by Adam Gold
This is likely going to happen during one the many cover-snippets the U2 singer is likely to vocally infuse into the intros, outros and instrumental sections of songs — or as an abridged ditty somewhere else in the set.
(Side note: I also wouldn’t be surprised if the singer threw in Kings of Leon reference somewhere in the snippet list.)
Now, I really don’t have a problem with the whole predictable ode to the Man in Black — he earned the allegiance. But what would be waaaay cooler than a “Walk the Ring of a Fire Line” hat-tip would be if U2 played, or at the very least pulled out a verse or two of, “The Wanderer” — the song that Bono penned for Cash in 1993, and which the MiB so brilliantly sang to close the Zooropa record.
In my opinion, “The Wanderer,” along with "Mystery Girl" (aka “She’s a Mystery to Me") — the song Bono and The Edge wrote for Roy Orbison, which was the title track for the late singer’s 1989 comeback-record-turned-swan-song — are the two best tunes the U2 singer ever wrote. And, come to think of it, a nod to “Mystery” tomorrow night would probably make my eyes water. But “The Wanderer” has never, ever been performed live. And that’s tragic.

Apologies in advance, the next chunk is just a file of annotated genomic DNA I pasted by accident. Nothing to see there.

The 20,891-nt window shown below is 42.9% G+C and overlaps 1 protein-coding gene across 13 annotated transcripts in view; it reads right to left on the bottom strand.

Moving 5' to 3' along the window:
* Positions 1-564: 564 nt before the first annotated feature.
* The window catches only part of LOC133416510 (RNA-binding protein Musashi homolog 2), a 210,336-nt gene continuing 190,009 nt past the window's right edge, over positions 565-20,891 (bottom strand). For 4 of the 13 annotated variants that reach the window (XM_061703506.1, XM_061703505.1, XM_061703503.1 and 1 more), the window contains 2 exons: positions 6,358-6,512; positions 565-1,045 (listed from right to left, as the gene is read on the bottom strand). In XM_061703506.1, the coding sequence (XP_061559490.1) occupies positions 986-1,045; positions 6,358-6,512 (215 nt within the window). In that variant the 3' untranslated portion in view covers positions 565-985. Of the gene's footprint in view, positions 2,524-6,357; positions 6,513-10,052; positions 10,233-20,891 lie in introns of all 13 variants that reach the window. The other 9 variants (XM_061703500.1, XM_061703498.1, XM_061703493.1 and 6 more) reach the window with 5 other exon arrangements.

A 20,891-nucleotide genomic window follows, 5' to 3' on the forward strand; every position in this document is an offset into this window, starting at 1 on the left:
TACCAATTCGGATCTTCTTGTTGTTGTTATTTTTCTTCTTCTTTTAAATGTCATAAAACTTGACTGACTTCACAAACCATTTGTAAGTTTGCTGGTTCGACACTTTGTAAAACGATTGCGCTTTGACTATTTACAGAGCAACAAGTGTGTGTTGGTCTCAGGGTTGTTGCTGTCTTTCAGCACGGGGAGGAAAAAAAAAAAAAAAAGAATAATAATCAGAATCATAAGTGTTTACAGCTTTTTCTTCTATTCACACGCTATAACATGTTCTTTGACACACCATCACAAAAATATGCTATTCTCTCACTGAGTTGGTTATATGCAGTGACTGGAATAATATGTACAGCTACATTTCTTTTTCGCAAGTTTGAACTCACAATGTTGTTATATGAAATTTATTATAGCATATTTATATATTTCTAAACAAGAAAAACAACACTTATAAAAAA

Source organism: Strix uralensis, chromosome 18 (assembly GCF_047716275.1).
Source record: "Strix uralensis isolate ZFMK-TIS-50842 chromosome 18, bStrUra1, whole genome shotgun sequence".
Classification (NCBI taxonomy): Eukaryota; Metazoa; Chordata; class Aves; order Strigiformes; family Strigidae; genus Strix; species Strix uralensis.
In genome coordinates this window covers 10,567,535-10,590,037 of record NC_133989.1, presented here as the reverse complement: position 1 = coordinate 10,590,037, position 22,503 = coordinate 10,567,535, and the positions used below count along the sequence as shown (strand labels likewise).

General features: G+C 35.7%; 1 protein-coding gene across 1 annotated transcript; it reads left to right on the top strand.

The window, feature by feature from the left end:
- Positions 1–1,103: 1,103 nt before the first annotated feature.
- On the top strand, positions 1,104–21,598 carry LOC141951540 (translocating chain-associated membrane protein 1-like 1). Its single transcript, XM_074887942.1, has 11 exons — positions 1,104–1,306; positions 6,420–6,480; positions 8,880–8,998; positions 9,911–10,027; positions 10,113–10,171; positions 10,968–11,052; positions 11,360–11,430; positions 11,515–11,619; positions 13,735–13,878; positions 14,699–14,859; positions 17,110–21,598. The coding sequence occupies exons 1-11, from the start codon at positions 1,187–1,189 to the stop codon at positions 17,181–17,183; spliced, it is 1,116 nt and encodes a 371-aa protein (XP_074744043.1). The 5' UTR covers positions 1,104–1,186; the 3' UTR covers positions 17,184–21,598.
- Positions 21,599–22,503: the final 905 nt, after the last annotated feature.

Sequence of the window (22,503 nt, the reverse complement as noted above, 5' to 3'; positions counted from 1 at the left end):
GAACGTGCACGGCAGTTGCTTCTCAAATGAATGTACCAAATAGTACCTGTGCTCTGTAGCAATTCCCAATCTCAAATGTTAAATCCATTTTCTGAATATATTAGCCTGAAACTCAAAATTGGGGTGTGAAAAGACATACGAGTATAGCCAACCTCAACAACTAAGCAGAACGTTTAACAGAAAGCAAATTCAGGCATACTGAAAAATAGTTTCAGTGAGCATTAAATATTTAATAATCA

“The Wanderer” gives a pretty good idea of what a twilight Cash record as produced by Brian Eno and Flood would’ve sounded like, in case you’ve ever wondered. Even if you detest U2, I defy you to deny this song as anything short of shimmering brilliance. It's a haunting sonic conflation of ’90s-style synth-pop, obscured rhythms and gospel swells that build up layer upon layer. Cash's aged baritone exudes a yearning despair that turns to wary resolve as he sings with the voice of a man lamenting the regret and loneliness of a life spent searching for a lost love he’d long ago abandoned, or a man overreaching in his search for a god that was by his side the whole time without his realizing it. Basically, it’s like a legit version of the “Footprints” parable. Though what would a Jew like me really know about that, right?
But seriously, it’s a really awesome song. Check it out:
And what the hell, I’ll go ahead and post Orbison’s version of “She's a Mystery to Me” as well. Really, this is just a simple, great, wistful pop song with a gorgeous descending melody. Bittersweetly, its high notes were the ones Orbison untimely ended his career on. Check ‘em out: